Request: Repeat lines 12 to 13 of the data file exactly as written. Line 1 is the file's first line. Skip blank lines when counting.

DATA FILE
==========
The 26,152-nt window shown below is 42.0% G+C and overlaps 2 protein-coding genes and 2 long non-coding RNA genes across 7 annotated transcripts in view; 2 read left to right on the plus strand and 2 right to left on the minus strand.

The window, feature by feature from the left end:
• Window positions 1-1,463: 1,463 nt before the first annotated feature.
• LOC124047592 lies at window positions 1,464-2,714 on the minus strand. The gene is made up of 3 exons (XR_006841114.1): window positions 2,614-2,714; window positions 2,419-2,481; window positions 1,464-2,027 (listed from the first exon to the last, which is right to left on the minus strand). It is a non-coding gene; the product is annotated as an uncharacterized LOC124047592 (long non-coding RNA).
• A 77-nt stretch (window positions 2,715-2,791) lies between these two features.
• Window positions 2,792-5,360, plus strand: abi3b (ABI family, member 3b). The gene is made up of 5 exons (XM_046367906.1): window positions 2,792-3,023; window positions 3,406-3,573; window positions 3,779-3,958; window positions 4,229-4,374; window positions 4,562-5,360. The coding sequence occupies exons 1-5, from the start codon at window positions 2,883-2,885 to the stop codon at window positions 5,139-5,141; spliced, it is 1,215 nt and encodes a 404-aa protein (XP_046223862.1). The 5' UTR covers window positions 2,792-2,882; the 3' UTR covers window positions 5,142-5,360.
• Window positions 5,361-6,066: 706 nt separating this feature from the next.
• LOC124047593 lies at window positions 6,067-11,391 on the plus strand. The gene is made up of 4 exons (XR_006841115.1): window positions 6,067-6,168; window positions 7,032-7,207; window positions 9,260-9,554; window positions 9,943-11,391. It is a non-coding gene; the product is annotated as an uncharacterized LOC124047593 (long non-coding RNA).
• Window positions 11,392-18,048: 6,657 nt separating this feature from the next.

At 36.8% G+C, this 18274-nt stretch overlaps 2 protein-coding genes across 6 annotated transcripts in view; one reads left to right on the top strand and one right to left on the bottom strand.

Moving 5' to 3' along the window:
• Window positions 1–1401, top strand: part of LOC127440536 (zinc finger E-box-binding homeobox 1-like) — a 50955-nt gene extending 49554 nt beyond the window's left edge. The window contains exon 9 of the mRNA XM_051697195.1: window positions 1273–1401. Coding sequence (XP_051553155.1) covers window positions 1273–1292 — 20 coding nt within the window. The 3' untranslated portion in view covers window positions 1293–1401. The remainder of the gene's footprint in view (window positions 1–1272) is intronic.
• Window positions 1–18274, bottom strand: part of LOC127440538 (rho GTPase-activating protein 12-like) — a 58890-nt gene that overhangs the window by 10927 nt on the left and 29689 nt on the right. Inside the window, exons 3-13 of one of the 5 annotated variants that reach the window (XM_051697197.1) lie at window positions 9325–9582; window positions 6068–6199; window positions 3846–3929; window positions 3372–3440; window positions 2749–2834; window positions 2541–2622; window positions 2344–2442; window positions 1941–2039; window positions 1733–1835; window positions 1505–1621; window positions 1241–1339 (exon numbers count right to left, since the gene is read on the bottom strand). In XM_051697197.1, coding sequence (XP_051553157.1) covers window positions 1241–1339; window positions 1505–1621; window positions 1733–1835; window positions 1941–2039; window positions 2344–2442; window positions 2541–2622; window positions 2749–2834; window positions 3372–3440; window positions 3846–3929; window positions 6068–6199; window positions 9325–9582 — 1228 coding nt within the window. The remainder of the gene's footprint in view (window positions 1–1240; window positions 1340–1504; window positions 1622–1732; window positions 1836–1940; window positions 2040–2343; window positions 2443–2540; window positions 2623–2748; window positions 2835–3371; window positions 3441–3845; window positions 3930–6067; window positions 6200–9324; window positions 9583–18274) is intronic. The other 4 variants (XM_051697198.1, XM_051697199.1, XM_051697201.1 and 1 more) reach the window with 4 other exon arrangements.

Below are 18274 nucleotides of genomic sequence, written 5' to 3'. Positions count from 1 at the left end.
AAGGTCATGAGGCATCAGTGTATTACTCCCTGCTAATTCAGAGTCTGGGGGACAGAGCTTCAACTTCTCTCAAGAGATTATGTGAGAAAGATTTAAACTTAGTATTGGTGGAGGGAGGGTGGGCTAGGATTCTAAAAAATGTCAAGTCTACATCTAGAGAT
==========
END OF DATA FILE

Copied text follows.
• Window positions 1–1401, top strand: part of LOC127440536 (zinc finger E-box-binding homeobox 1-like) — a 50955-nt gene extending 49554 nt beyond the window's left edge. The window contains exon 9 of the mRNA XM_051697195.1: window positions 1273–1401. Coding sequence (XP_051553155.1) covers window positions 1273–1292 — 20 coding nt within the window. The 3' untranslated portion in view covers window positions 1293–1401. The remainder of the gene's footprint in view (window positions 1–1272) is intronic.
• Window positions 1–18274, bottom strand: part of LOC127440538 (rho GTPase-activating protein 12-like) — a 58890-nt gene that overhangs the window by 10927 nt on the left and 29689 nt on the right. Inside the window, exons 3-13 of one of the 5 annotated variants that reach the window (XM_051697197.1) lie at window positions 9325–9582; window positions 6068–6199; window positions 3846–3929; window positions 3372–3440; window positions 2749–2834; window positions 2541–2622; window positions 2344–2442; window positions 1941–2039; window positions 1733–1835; window positions 1505–1621; window positions 1241–1339 (exon numbers count right to left, since the gene is read on the bottom strand). In XM_051697197.1, coding sequence (XP_051553157.1) covers window positions 1241–1339; window positions 1505–1621; window positions 1733–1835; window positions 1941–2039; window positions 2344–2442; window positions 2541–2622; window positions 2749–2834; window positions 3372–3440; window positions 3846–3929; window positions 6068–6199; window positions 9325–9582 — 1228 coding nt within the window. The remainder of the gene's footprint in view (window positions 1–1240; window positions 1340–1504; window positions 1622–1732; window positions 1836–1940; window positions 2040–2343; window positions 2443–2540; window positions 2623–2748; window positions 2835–3371; window positions 3441–3845; window positions 3930–6067; window positions 6200–9324; window positions 9583–18274) is intronic. The other 4 variants (XM_051697198.1, XM_051697199.1, XM_051697201.1 and 1 more) reach the window with 4 other exon arrangements.